Are there politics in a market device?
August 14, 2009
The recent Politics of Markets workshop seems to have woken up the anti-performativist volcano. The event advanced a new conception of politics by pointing to the role of market devices in shaping controversies. Tools, formulae and other artifacts –the organizers argued– can direct power, advance interests and shape debates as much as traditional approaches such as streets demonstrations, boycotts or government regulation.
The claim has ignited the passions of the institutional sociologists. At the workshop itself, keynote speaker Neil Fligstein threw a fastball to the organizers: with its exclusive focus on financial tools, Fligstein argued, the sociology of finance has missed the larger picture of the credit crisis. The crisis actually occurred because of the interests of Wall Street bankers, who grew their bonuses by switching from prime to subprime mortgage bonds once the quality mortgages had run out. And by the way, he added, it was the US government, not Wall Street, that came up with securitization in the first place.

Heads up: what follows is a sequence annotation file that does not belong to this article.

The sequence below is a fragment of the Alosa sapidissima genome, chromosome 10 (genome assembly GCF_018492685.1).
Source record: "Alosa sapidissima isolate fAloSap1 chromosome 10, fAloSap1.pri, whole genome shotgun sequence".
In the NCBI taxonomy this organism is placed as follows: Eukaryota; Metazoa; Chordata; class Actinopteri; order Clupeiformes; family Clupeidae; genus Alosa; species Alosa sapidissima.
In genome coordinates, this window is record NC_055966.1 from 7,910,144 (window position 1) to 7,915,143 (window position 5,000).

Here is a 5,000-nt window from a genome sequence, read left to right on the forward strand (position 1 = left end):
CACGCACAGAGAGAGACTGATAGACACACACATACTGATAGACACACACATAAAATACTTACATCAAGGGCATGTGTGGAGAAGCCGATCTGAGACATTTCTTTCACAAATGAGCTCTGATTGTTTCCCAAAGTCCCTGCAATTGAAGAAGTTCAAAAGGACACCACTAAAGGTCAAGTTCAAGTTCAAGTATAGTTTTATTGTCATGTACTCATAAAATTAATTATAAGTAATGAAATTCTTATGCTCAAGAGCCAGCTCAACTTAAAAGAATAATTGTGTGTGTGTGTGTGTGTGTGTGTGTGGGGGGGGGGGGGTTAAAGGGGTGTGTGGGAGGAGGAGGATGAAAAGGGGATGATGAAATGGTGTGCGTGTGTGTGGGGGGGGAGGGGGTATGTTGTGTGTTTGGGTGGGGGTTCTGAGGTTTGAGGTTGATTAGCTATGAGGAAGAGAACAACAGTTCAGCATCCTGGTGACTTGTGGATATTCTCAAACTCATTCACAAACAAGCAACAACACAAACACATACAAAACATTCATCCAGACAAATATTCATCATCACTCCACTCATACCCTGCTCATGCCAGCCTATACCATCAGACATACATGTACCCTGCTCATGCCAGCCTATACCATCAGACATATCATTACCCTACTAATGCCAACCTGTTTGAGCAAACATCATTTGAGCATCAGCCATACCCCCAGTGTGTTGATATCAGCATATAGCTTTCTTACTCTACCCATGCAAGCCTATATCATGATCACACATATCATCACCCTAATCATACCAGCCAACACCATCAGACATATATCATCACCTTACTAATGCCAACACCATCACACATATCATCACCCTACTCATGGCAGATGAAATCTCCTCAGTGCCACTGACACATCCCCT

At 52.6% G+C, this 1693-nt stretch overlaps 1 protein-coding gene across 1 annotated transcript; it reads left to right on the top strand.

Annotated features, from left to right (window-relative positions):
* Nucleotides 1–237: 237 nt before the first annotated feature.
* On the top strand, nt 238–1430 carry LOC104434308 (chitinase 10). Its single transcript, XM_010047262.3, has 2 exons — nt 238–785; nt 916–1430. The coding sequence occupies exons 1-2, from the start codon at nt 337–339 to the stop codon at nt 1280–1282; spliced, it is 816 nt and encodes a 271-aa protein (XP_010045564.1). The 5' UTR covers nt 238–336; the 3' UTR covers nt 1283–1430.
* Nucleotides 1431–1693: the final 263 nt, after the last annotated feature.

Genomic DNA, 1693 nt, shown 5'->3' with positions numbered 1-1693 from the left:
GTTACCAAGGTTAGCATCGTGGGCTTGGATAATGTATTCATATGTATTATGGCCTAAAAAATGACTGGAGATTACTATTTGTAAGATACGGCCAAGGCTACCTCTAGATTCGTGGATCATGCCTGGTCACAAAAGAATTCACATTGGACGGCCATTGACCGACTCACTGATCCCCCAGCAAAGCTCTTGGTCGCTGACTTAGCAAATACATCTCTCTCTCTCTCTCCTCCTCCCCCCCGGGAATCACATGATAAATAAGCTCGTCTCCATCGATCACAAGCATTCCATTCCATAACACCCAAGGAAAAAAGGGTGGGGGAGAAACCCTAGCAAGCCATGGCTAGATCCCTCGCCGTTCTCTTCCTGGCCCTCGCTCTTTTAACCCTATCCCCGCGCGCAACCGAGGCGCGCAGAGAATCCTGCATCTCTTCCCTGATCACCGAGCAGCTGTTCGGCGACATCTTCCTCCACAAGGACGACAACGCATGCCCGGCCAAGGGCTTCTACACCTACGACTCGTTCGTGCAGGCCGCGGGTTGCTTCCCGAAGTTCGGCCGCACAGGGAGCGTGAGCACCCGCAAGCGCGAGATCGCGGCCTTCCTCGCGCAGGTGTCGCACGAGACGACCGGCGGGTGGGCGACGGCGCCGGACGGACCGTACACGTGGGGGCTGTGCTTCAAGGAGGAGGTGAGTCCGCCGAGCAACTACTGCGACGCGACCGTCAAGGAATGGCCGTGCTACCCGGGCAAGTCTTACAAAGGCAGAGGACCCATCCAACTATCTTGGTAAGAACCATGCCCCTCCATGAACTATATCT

Whew. It is not everyday that workshop organizers are blessed with intellectual challenges by their guest speakers. So we count ourselves lucky for the opportunity to restate our case with more resonance.
Not to be outdone, the Brayden King and Fabio Rojas at Orgtheory.net have expressed their skepticism (or just plain befuddlement) at the claim.
Watch out this space for a longer reply…